Depending on the size of the district, the zilla committee could oversee three or four or five Assembly constituencies. While the official in-charge has to be a Jatav, the other four members are drawn from the more numerous caste groups of the district.
A group of four or five districts is clubbed together to form a mandal. Typically, a mandal comprises 27 Assembly constituencies. Two mandals constitute a zone, which has as its supervisor the zonal coordinator.
Unlike in the Bahujan Samaj Party’s early days, the zonal coordinator does not necessarily have to be a Jatav now. His is a key post – it is he who is permitted to telephone Mayawati to report special occurrences or emerging political trends. It is through the zonal coordinator that Mayawati communicates to the grassroots workers the party’s strategy and goals.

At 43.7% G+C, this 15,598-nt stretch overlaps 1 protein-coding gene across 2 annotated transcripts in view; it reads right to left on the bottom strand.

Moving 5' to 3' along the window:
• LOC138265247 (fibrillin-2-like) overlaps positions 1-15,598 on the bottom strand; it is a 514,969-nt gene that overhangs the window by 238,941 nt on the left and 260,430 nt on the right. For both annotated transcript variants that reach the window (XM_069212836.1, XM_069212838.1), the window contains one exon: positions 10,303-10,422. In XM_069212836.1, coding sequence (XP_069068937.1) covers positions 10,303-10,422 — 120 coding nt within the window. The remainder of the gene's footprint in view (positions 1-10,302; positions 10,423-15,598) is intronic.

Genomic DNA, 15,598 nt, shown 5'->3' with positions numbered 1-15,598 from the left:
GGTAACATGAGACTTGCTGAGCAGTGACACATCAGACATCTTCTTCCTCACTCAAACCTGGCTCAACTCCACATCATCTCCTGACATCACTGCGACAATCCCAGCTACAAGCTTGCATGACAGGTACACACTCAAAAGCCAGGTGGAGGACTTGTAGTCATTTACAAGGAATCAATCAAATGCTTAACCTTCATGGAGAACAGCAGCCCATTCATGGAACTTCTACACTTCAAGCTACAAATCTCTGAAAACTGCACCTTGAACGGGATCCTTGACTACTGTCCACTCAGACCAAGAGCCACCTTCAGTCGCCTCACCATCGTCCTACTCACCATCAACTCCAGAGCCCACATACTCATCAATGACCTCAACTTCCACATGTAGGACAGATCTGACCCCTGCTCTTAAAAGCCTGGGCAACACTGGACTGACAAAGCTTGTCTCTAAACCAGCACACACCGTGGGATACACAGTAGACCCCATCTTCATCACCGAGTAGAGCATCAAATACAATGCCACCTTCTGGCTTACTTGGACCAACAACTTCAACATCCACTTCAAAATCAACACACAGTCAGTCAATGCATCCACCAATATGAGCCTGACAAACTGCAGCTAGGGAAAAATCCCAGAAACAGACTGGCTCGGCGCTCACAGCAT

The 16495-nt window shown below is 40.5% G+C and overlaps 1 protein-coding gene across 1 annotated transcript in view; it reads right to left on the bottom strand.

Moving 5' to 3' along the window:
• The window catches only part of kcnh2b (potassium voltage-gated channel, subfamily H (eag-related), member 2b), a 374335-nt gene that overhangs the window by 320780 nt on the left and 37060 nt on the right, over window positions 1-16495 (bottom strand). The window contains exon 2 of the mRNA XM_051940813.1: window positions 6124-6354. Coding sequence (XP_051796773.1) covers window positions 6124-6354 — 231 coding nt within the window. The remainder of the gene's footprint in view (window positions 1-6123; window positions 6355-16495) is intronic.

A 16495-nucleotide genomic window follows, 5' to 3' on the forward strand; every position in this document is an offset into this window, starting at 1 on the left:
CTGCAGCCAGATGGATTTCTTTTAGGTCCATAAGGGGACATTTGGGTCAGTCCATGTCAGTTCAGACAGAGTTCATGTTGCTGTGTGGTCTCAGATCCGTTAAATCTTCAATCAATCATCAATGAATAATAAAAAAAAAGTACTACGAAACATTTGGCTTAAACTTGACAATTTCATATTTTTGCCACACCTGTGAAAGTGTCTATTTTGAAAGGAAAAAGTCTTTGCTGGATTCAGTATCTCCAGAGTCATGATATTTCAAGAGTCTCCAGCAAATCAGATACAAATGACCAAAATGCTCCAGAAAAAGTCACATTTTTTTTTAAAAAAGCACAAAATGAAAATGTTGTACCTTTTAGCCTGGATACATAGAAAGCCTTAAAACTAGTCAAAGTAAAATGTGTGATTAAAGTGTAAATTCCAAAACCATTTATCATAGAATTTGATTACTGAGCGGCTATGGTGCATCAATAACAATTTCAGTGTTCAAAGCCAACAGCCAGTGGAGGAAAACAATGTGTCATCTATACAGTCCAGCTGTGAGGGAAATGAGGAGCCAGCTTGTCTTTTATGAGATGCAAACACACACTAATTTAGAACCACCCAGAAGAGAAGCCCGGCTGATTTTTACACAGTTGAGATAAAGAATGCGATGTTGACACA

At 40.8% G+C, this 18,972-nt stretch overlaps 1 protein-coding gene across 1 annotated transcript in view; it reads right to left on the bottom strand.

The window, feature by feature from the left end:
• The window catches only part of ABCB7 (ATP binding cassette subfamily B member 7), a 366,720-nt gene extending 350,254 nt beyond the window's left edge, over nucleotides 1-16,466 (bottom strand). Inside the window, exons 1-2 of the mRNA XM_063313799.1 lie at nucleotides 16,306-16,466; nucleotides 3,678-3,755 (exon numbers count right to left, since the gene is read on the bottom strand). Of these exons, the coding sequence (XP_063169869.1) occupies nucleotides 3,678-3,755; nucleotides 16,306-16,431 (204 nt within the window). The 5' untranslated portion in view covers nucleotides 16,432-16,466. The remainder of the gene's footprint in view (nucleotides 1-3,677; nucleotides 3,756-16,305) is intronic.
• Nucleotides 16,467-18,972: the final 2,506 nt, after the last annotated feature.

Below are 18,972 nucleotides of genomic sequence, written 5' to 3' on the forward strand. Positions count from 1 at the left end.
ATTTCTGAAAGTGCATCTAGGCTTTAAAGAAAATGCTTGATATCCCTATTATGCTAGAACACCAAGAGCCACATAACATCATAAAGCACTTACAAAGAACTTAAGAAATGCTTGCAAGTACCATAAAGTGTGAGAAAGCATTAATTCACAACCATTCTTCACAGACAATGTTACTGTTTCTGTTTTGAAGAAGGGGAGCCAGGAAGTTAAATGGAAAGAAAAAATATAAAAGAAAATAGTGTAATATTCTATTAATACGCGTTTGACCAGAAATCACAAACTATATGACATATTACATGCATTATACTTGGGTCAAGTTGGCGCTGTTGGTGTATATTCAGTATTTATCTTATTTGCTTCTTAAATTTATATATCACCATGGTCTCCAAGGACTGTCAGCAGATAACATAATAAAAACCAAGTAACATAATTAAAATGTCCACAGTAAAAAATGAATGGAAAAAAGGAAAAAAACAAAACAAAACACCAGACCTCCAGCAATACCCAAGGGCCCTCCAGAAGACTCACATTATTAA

In the run-up to the Uttar Pradesh Assembly election of 2007, a new unit – the now famous bhaichara (brotherhood) committee – was grafted to the Bahujan Samaj Party pyramid. It focuses on non-Scheduled Caste social groups, explaining to them that the party seeks social transformation without undermining the age-old brotherhood among communities.
A bhaichara committee has two horses pulling it. A Brahmin bhaichara committee will have members from the Brahmin and Jatav communities as its members. A Muslim bhaichara committee will be supervised by a Muslim plus a Jatav. A Jatav is essential in the pair that leads the committee.
No less a significant role is played by BAMCEF, or the Backward Class And Minority Communities Employees Federation, which constituted the nucleus of the Bahujan Samaj Party at its inception. Every district in Uttar Pradesh has a convener from this federation. He frequently tours his area to meet with the district’s intelligentsia to find out what the emerging issues are – and which among them require special emphasis. He reports his findings to the zonal coordinator.